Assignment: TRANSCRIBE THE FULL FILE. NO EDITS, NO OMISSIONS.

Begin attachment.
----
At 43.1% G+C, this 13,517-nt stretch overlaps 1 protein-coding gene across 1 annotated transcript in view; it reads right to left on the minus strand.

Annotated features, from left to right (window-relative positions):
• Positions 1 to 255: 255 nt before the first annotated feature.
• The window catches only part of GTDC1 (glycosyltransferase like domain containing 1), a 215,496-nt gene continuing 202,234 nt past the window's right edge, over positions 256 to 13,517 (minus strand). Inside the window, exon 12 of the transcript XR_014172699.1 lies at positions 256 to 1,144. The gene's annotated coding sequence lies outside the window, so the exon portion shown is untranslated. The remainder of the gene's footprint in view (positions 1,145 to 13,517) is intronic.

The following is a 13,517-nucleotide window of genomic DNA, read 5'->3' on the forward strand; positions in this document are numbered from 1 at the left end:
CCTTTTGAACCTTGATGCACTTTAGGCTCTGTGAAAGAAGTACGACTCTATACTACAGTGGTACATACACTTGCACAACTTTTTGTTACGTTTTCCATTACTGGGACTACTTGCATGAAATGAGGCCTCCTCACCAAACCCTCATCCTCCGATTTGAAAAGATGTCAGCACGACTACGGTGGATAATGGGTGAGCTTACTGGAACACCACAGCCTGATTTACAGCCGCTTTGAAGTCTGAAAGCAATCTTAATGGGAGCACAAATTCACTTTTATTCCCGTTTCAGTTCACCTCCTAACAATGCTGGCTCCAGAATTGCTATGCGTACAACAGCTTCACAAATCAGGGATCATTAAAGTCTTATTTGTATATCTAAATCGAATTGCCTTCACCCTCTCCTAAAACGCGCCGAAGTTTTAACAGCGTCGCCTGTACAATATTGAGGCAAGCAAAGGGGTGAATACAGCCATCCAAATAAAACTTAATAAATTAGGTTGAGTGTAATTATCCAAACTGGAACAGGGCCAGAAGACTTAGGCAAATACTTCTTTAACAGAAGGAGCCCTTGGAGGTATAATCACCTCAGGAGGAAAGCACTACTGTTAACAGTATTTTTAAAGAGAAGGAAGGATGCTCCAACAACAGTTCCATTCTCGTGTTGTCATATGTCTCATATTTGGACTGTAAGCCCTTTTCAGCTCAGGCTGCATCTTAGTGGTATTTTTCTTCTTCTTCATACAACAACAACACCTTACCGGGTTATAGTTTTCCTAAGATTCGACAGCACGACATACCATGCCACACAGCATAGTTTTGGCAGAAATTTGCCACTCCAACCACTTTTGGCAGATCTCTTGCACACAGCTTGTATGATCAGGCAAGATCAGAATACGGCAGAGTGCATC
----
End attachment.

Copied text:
At 43.1% G+C, this 13,517-nt stretch overlaps 1 protein-coding gene across 1 annotated transcript in view; it reads right to left on the minus strand.

Annotated features, from left to right (window-relative positions):
• Positions 1 to 255: 255 nt before the first annotated feature.
• The window catches only part of GTDC1 (glycosyltransferase like domain containing 1), a 215,496-nt gene continuing 202,234 nt past the window's right edge, over positions 256 to 13,517 (minus strand). Inside the window, exon 12 of the transcript XR_014172699.1 lies at positions 256 to 1,144. The gene's annotated coding sequence lies outside the window, so the exon portion shown is untranslated. The remainder of the gene's footprint in view (positions 1,145 to 13,517) is intronic.

The following is a 13,517-nucleotide window of genomic DNA, read 5'->3' on the forward strand; positions in this document are numbered from 1 at the left end:
CCTTTTGAACCTTGATGCACTTTAGGCTCTGTGAAAGAAGTACGACTCTATACTACAGTGGTACATACACTTGCACAACTTTTTGTTACGTTTTCCATTACTGGGACTACTTGCATGAAATGAGGCCTCCTCACCAAACCCTCATCCTCCGATTTGAAAAGATGTCAGCACGACTACGGTGGATAATGGGTGAGCTTACTGGAACACCACAGCCTGATTTACAGCCGCTTTGAAGTCTGAAAGCAATCTTAATGGGAGCACAAATTCACTTTTATTCCCGTTTCAGTTCACCTCCTAACAATGCTGGCTCCAGAATTGCTATGCGTACAACAGCTTCACAAATCAGGGATCATTAAAGTCTTATTTGTATATCTAAATCGAATTGCCTTCACCCTCTCCTAAAACGCGCCGAAGTTTTAACAGCGTCGCCTGTACAATATTGAGGCAAGCAAAGGGGTGAATACAGCCATCCAAATAAAACTTAATAAATTAGGTTGAGTGTAATTATCCAAACTGGAACAGGGCCAGAAGACTTAGGCAAATACTTCTTTAACAGAAGGAGCCCTTGGAGGTATAATCACCTCAGGAGGAAAGCACTACTGTTAACAGTATTTTTAAAGAGAAGGAAGGATGCTCCAACAACAGTTCCATTCTCGTGTTGTCATATGTCTCATATTTGGACTGTAAGCCCTTTTCAGCTCAGGCTGCATCTTAGTGGTATTTTTCTTCTTCTTCATACAACAACAACACCTTACCGGGTTATAGTTTTCCTAAGATTCGACAGCACGACATACCATGCCACACAGCATAGTTTTGGCAGAAATTTGCCACTCCAACCACTTTTGGCAGATCTCTTGCACACAGCTTGTATGATCAGGCAAGATCAGAATACGGCAGAGTGCATC